Microsoft has detected and patched a zero-day vulnerability in Office, this cybersecurity vulnerability was used to spread FinSpy, a piece of surveillance-type malware.
FireEye researchers have said that the malware was designed to target Russian-speaking users. In Tuesday’s blog post, they revealed it was a previously undisclosed zero-day flaw, and that the malware is found within Rich Text document files. Once opened, it continues to inject and execute malicious code.
Eventually, the code launches a payload called FinSpy. The term is associated with Gamma Group, a Germany-based legal company that conducts espionage and carries out legal intercepts for surveillance. Just like Apple and Microsoft, the company runs a contest in which the contestants are encouraged to break through the cybersecurity of major companies’ products.
In 2014, a major WikiLeaks article revealed that several major governments, including many oppressive states, found themselves on the FinFisher surveillance suite customer list.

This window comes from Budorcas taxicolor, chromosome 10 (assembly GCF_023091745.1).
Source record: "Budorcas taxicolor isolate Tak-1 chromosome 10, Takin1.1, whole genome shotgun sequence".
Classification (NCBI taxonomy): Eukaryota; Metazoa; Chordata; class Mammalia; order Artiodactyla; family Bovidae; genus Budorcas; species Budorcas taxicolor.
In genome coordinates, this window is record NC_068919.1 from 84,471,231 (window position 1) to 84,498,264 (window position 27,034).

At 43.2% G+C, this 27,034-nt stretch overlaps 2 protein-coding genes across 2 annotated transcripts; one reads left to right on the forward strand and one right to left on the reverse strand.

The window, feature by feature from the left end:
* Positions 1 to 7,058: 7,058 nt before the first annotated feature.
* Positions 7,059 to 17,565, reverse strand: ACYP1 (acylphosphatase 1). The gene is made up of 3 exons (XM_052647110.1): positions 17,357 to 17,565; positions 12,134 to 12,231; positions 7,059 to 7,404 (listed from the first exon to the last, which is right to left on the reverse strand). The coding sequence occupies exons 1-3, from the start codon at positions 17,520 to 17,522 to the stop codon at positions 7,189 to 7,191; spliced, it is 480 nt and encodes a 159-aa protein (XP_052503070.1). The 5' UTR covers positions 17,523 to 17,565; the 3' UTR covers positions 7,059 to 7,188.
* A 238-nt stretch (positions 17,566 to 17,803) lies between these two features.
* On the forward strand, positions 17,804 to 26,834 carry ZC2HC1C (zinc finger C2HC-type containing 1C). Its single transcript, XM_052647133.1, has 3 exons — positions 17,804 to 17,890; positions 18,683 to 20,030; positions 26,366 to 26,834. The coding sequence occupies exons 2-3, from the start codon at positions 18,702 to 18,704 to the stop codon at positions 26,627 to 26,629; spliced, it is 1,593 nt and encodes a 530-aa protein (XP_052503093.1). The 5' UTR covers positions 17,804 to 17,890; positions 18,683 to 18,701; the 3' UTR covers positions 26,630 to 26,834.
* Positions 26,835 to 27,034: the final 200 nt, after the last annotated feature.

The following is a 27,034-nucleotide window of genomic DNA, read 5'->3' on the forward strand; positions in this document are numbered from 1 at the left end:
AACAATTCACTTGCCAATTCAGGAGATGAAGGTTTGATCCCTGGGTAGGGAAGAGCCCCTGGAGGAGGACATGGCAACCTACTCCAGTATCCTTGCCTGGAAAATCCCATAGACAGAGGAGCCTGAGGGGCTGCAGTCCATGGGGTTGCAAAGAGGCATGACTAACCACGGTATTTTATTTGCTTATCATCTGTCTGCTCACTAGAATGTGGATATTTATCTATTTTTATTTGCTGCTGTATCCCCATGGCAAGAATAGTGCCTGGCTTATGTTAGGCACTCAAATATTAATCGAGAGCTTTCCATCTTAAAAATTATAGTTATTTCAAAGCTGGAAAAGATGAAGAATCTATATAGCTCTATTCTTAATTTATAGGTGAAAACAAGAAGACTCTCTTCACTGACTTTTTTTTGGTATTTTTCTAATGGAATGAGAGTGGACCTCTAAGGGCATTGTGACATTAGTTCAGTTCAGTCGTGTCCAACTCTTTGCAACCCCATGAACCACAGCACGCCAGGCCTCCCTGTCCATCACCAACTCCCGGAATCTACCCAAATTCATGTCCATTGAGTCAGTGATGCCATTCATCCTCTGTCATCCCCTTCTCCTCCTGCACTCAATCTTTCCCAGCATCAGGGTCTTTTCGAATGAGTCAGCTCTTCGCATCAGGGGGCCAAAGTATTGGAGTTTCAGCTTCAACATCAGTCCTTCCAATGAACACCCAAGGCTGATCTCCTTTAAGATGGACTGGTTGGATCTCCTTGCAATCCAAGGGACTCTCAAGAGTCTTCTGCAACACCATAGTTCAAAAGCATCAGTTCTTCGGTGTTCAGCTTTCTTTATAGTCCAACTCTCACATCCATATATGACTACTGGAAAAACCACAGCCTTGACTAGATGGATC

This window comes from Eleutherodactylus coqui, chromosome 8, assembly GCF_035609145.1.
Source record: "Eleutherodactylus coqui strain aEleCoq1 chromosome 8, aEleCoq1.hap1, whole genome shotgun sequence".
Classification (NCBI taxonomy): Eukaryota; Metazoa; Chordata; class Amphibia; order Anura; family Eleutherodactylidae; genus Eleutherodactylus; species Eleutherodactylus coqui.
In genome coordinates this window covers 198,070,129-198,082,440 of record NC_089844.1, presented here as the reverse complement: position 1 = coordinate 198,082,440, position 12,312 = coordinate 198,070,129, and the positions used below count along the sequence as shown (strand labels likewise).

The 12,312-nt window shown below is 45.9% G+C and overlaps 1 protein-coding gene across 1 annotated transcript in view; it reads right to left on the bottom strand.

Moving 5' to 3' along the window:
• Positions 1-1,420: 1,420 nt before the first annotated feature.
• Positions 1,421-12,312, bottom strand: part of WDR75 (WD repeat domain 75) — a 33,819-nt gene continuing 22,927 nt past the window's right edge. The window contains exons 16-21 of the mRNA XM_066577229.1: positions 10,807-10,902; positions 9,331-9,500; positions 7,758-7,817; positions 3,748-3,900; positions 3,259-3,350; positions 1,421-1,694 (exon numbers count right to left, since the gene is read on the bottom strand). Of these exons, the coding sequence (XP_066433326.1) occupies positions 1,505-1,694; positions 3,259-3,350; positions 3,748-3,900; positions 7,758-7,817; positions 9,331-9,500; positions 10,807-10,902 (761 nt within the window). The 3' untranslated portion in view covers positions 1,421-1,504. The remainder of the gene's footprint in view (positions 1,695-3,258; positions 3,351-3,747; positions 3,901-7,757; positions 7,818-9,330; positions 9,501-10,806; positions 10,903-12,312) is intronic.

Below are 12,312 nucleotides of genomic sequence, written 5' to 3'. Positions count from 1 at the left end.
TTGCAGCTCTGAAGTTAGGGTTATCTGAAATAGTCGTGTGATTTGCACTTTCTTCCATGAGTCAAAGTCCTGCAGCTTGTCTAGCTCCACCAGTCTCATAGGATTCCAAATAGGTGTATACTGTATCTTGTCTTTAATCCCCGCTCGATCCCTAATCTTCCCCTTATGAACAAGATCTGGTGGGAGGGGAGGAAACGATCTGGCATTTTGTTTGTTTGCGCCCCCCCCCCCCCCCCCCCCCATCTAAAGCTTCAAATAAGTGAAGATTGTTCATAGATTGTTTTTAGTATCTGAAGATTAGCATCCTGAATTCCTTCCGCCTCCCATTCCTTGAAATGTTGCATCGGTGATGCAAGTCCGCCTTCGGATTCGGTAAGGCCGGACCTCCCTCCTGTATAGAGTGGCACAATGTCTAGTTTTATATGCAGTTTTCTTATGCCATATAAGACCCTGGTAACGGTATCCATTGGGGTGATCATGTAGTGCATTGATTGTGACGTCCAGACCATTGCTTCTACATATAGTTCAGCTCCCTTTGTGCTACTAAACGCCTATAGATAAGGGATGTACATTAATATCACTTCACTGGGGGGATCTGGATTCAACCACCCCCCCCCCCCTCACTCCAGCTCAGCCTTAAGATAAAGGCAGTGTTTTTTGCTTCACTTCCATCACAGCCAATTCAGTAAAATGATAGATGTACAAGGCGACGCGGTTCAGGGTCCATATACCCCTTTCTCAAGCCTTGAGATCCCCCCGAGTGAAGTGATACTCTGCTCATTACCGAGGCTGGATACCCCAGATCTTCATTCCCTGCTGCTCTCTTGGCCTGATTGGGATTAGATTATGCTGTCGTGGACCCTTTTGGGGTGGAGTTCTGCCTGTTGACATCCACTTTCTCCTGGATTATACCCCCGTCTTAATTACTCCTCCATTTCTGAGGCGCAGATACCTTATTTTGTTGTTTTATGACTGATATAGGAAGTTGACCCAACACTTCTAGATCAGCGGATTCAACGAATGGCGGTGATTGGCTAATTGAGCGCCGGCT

According to FireEye, the attacker is still unknown. However, it’s rather likely that the person is a nation state actor who began their activities in July, which suggests the original flaw was discovered not too long ago.
The researchers Genwei Jiang, Tom Bennett, and Ben Read, believe this clearly demonstrates the scope of resources the ‘lawful intercept’ companies have at their disposal.
Microsoft marked the vulnerability as “important” and confirmed that all supported versions of Windows are vulnerable. This includes its server operating systems as well.
In its monthly series of cybersecurity patches, Microsoft has also patched an additional 81 vulnerabilities.